Have you noticed the SAT Tips of the Week in the sidebar? These are intended both for math teachers and students.
The "new" SAT has a few 2nd year algebra questions and, typically, there is at least one 'parabola' problem usually expressed in function form. Here are two different versions - one multiple choice and one "grid-in" (student-generated response).
Can you predict which one might give most students more difficulty?
It might be interesting to list all of the skills, knowledge and concepts being tested here. Are all of these typically included in your Algebra 2 course? Do students get enough exposure to these kinds of problems?
For some constant r, the graph of the quadratic function f(x) = -x2 + 2rx is a parabola with x-intercepts at P and Q and vertex V. What is the area of ΔPQV, in terms of r?
(A) r2 (B) r3 (C) 2r2
(D) 2r3 (E) 4r3
For some constant r, the graph of the quadratic function f(x) = -x2 + 2rx is a parabola with x-intercepts at P and Q and vertex V. If the area of ΔPQV equals 27, what is the value of r?
Answers, solutions, strategies and comments will appear below the Read more...
Answer: (B) r3
Possible Solution (no frills):
Factoring, we have f(x) = -x(x-2r); x-intercepts are 0 and 2r. Therefore base of triangle has length 2r.
The x-coordinate of the vertex is r (why?), so y-coord = f(r) = -r(r-2r) = r2.
Area of triangle = (1/2)(2r)(r2) = r3.
Answer: r = 3
From Version I, we obtain r3 = 27, so r = 3.
- These kinds of questions typically appear among the last 3-4 problems on a section, meaning they are of above-average difficulty. Students who are in Algebra 2 or beyond should definitely attempt it. After reviewing it, most students may conclude it's not very hard at all!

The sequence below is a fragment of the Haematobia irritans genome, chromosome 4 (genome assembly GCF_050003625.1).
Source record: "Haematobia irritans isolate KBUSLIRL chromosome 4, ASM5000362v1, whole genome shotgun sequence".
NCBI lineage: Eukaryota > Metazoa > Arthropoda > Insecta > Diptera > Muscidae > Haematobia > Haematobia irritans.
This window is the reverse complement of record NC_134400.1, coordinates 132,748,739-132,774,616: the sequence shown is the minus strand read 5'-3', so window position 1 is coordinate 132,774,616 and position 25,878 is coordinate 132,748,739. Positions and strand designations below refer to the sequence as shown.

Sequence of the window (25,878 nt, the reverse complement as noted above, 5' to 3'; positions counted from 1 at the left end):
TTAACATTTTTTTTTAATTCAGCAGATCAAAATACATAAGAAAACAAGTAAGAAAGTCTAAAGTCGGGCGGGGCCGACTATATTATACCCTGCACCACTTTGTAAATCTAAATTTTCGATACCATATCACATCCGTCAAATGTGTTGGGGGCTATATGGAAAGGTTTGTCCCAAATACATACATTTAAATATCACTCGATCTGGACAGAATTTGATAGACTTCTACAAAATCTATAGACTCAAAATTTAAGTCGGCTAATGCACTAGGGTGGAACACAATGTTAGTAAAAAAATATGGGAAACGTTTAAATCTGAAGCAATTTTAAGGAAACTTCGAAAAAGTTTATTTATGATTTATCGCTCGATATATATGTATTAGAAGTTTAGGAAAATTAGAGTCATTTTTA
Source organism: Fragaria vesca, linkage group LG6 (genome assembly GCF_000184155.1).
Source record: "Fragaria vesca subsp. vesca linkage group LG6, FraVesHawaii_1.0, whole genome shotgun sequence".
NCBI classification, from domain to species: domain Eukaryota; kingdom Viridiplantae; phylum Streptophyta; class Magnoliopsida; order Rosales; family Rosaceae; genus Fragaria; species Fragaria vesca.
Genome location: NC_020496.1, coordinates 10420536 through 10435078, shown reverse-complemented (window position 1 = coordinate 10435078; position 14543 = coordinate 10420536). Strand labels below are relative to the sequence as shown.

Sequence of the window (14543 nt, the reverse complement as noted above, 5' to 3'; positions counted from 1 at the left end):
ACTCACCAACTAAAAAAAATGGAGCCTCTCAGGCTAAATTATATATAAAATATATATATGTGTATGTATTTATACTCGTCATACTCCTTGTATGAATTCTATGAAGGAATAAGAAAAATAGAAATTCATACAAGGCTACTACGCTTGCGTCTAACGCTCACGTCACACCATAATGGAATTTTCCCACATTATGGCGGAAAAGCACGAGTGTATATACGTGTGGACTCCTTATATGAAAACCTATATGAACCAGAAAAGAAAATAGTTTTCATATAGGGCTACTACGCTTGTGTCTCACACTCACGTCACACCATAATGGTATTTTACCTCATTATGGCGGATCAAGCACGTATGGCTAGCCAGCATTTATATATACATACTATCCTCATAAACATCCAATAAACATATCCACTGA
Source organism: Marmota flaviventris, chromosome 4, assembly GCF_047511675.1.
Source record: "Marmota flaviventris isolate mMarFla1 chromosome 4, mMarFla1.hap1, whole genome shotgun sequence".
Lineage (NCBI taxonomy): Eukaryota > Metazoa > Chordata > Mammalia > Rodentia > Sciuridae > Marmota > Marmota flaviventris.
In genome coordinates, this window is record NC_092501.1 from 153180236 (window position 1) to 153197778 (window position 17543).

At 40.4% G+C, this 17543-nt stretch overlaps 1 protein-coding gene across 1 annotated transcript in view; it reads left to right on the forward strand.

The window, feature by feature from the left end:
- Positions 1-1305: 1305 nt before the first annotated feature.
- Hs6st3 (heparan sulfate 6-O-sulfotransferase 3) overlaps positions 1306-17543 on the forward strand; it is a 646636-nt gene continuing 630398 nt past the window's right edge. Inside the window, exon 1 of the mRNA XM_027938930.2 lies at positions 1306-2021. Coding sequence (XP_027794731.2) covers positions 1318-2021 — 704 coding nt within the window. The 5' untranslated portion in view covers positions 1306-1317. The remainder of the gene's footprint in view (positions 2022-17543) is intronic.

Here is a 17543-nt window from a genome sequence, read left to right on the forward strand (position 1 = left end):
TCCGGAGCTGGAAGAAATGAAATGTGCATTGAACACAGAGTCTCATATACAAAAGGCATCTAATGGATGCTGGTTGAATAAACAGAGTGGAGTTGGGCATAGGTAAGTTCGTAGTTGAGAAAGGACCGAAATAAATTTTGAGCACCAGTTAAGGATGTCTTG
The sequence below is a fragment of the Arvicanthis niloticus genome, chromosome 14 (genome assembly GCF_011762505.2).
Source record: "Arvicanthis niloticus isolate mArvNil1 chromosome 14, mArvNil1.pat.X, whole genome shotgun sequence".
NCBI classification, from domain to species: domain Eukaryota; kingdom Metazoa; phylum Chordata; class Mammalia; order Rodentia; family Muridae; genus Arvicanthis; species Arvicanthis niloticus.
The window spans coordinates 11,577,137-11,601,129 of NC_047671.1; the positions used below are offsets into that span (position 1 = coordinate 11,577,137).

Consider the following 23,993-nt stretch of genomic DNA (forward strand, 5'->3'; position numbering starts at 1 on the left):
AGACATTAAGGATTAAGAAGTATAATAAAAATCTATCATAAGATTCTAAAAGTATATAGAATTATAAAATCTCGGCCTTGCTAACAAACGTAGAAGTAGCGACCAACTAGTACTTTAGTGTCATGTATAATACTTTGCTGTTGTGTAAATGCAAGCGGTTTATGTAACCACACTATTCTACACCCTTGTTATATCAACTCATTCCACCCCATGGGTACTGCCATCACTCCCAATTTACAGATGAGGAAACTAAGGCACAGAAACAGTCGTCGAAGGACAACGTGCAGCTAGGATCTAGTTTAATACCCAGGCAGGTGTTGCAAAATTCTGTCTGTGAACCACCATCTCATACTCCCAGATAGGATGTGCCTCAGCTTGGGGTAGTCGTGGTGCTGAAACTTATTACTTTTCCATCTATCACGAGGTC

- Testmakers are more frequently using a parameter like 'r' to make it more difficult to merely punch it into the graphing calculator and read off the intercepts and vertex.
- This kind of question could also appear on standardized tests like the Algebra 2 End of Course Exam from Achieve/ADP or other state tests.
- Pick up a copy of 10 Real SATs from the College Board to find several other practice problems like this.
- One could modify and extend these problems in many ways. For example inscribe the parabolic region (bounded by the cruve and the x-axis) in a rectangle and determine its area, a simple variation. More interestingly is to note that the ratio of the area enclosed by the parabola to the area of the rectangle is 2:3, a famous result proved in Calculus.
- Skills, knowledge required for this question? Worth enumerating in my opinion...
- I also believe strongly that our students should be tackling these kinds of problems on a regular basis to deepen their understanding of the relationship among the function, the coordinates of key points and the geometry. This used to be known as Analytic Geometry.